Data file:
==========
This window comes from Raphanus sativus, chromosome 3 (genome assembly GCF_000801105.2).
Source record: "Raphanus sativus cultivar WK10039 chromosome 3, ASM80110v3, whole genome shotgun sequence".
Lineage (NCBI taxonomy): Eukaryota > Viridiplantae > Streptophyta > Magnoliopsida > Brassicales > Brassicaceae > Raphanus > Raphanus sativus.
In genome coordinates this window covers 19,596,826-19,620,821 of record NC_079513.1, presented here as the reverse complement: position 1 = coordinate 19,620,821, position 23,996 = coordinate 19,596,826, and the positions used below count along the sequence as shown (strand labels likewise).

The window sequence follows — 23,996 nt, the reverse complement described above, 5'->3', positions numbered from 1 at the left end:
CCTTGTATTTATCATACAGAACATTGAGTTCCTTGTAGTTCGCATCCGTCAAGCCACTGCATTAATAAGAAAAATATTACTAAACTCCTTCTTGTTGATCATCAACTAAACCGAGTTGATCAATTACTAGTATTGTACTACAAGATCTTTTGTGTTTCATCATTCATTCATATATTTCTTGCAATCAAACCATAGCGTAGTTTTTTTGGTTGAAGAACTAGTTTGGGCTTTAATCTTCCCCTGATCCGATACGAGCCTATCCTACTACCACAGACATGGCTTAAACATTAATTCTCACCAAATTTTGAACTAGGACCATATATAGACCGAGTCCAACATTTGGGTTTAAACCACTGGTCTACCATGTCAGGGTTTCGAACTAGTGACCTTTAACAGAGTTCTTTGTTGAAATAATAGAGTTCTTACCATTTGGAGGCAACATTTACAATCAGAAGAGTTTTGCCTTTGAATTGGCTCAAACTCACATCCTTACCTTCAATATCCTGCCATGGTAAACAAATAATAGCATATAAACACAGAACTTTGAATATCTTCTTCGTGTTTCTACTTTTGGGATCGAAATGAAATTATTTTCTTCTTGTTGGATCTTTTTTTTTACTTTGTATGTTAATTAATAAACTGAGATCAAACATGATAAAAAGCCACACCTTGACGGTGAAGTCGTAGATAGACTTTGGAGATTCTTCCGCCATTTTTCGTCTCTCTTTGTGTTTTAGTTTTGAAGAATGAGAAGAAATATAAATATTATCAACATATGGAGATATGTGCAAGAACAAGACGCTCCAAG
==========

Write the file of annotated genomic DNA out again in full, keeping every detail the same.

This window comes from Raphanus sativus, chromosome 3 (genome assembly GCF_000801105.2).
Source record: "Raphanus sativus cultivar WK10039 chromosome 3, ASM80110v3, whole genome shotgun sequence".
Lineage (NCBI taxonomy): Eukaryota > Viridiplantae > Streptophyta > Magnoliopsida > Brassicales > Brassicaceae > Raphanus > Raphanus sativus.
In genome coordinates this window covers 19,596,826-19,620,821 of record NC_079513.1, presented here as the reverse complement: position 1 = coordinate 19,620,821, position 23,996 = coordinate 19,596,826, and the positions used below count along the sequence as shown (strand labels likewise).

The window sequence follows — 23,996 nt, the reverse complement described above, 5'->3', positions numbered from 1 at the left end:
CCTTGTATTTATCATACAGAACATTGAGTTCCTTGTAGTTCGCATCCGTCAAGCCACTGCATTAATAAGAAAAATATTACTAAACTCCTTCTTGTTGATCATCAACTAAACCGAGTTGATCAATTACTAGTATTGTACTACAAGATCTTTTGTGTTTCATCATTCATTCATATATTTCTTGCAATCAAACCATAGCGTAGTTTTTTTGGTTGAAGAACTAGTTTGGGCTTTAATCTTCCCCTGATCCGATACGAGCCTATCCTACTACCACAGACATGGCTTAAACATTAATTCTCACCAAATTTTGAACTAGGACCATATATAGACCGAGTCCAACATTTGGGTTTAAACCACTGGTCTACCATGTCAGGGTTTCGAACTAGTGACCTTTAACAGAGTTCTTTGTTGAAATAATAGAGTTCTTACCATTTGGAGGCAACATTTACAATCAGAAGAGTTTTGCCTTTGAATTGGCTCAAACTCACATCCTTACCTTCAATATCCTGCCATGGTAAACAAATAATAGCATATAAACACAGAACTTTGAATATCTTCTTCGTGTTTCTACTTTTGGGATCGAAATGAAATTATTTTCTTCTTGTTGGATCTTTTTTTTTACTTTGTATGTTAATTAATAAACTGAGATCAAACATGATAAAAAGCCACACCTTGACGGTGAAGTCGTAGATAGACTTTGGAGATTCTTCCGCCATTTTTCGTCTCTCTTTGTGTTTTAGTTTTGAAGAATGAGAAGAAATATAAATATTATCAACATATGGAGATATGTGCAAGAACAAGACGCTCCAAG